By the way, just one plea to the phpBB folks–please consider building spam control into the base install of the software. You know people are targeting you, so why not give your users some defense out of the box?
Well, I declared victory a bit prematurely with that last posting. We got a bit more spam after I installed the mod I mentioned, so I installed one more: spamwords. It seems to work fairly well. My only complaint is that it only allows you to designate words, and not phrases, as indicators of spam.
I should also mention one other change we made early on that stopped a lot of the spam–we deleted the guest user account. This is the user in the database that has an ID of -1. I searched and searched for a way to disable guest posting, to no avail. With the guest account deleted people see an error message if they explicitly log out, but at least it prevents spam from non-registered posters.
A while back I flew out to Huntsville, AL to work with a government contractor company on automating the testing of embedded devices. To this day I’m not entirely sure what these little machines did, but they each had a web interface that needed testing (much like that of a wireless router, if you’ve worked with those before). This isn’t the most common usage for screen-scraper, but it turned out to be just what they needed.
I worked closely with Greg Chapman, one of their engineers, and he recently wrote an article on the experience entitled Testing aerospace UUTs leads to Web solution. Greg’s a smart guy, and has continued to use screen-scraper in ways that I wouldn’t have even considered.
It’s gratifying to see screen-scraper used in so many different ways, but it’s interesting that it’s versatility has almost been a curse at times to us. Our software can be used for all kinds of purposes, but we’re finding that, from a business standpoint, we’re often better off narrowing our focus to very specific applications. As one marketing expert we consulted with put it, “You guys have plastic.” Plastic is incredibly useful, but it gains value as you craft it into something with a specific purpose. I’m planning on blogging about this idea more later, but it’s interesting to consider the pros and cons of a general-purpose tool, like screen-scraper.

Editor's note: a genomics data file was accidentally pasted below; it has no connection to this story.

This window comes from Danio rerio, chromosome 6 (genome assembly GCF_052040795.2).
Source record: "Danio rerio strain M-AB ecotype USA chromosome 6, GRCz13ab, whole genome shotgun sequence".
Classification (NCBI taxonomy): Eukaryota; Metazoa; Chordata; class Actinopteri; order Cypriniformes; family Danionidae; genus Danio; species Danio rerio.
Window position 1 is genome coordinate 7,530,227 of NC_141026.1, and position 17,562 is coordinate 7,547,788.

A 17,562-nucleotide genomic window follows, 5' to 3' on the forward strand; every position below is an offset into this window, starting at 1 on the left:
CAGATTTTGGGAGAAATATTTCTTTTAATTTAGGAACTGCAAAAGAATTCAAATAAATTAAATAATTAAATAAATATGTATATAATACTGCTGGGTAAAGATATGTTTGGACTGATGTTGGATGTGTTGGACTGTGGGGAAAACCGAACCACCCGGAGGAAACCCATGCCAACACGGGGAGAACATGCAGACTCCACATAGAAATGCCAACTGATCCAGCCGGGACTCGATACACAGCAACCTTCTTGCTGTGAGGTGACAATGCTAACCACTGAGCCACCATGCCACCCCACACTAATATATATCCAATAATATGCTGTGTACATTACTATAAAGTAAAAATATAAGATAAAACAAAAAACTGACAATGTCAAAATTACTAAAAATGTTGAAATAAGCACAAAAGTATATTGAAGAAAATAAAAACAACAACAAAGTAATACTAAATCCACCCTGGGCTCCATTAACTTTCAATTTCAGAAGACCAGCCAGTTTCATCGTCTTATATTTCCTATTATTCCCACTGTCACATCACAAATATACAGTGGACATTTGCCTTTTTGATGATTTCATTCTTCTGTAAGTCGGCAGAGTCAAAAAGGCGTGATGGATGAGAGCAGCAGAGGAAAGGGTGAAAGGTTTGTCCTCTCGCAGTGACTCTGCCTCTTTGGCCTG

Writing software on a consulting basis can often be a losing proposition for developers or clients or both. There are too many things that can go wrong, and that ultimately translates into loss of time and money. The “15% rule” we’ve come up with is intended to create a win-win situation for both parties (or at least make it fair for everyone). Clients generally get what they want, and development shops make a fair profit. It’s not a perfect solution, but so far it seems to be working for us.
This may come as a surprise to some, but we make very little money selling software licenses. The vast majority of our revenue comes through consulting services–writing code for hire. Having now done this for several years, we’ve learned some hard lessons. On a few projects the lessons were so hard we actually lost money.
A few months ago I put together somewhat of a manifesto-type document intended to address the difficulties we’ve faced in developing software for clients. I’m pleased to say that it’s made a noticeable difference so far for us. My hope is that this blog entry will be read by others who develop software on a consulting basis, so that they can learn these lessons the easy way rather than the way we learned them.
What follows in this article is a summary of one of the main principles we now follow in developing software–the 15% rule. If you’d like, you’re welcome to read the full “Our Approach to Software Development” document.
For the impatient, the 15% rule goes like this…
Before undertaking a development project we create a statement of work (which acts as a contract and a specification) that outlines what we’ll do, how many hours it will require, and how much it will cost the client. As part of the contract we commit to invest up to the amount of time outlined in the document plus 15%. That is, if the statement of work says that the project will take us 100 hours to complete, we’ll spend up to 115 hours (but no more). As to where-fores and why-tos on how this works, read on.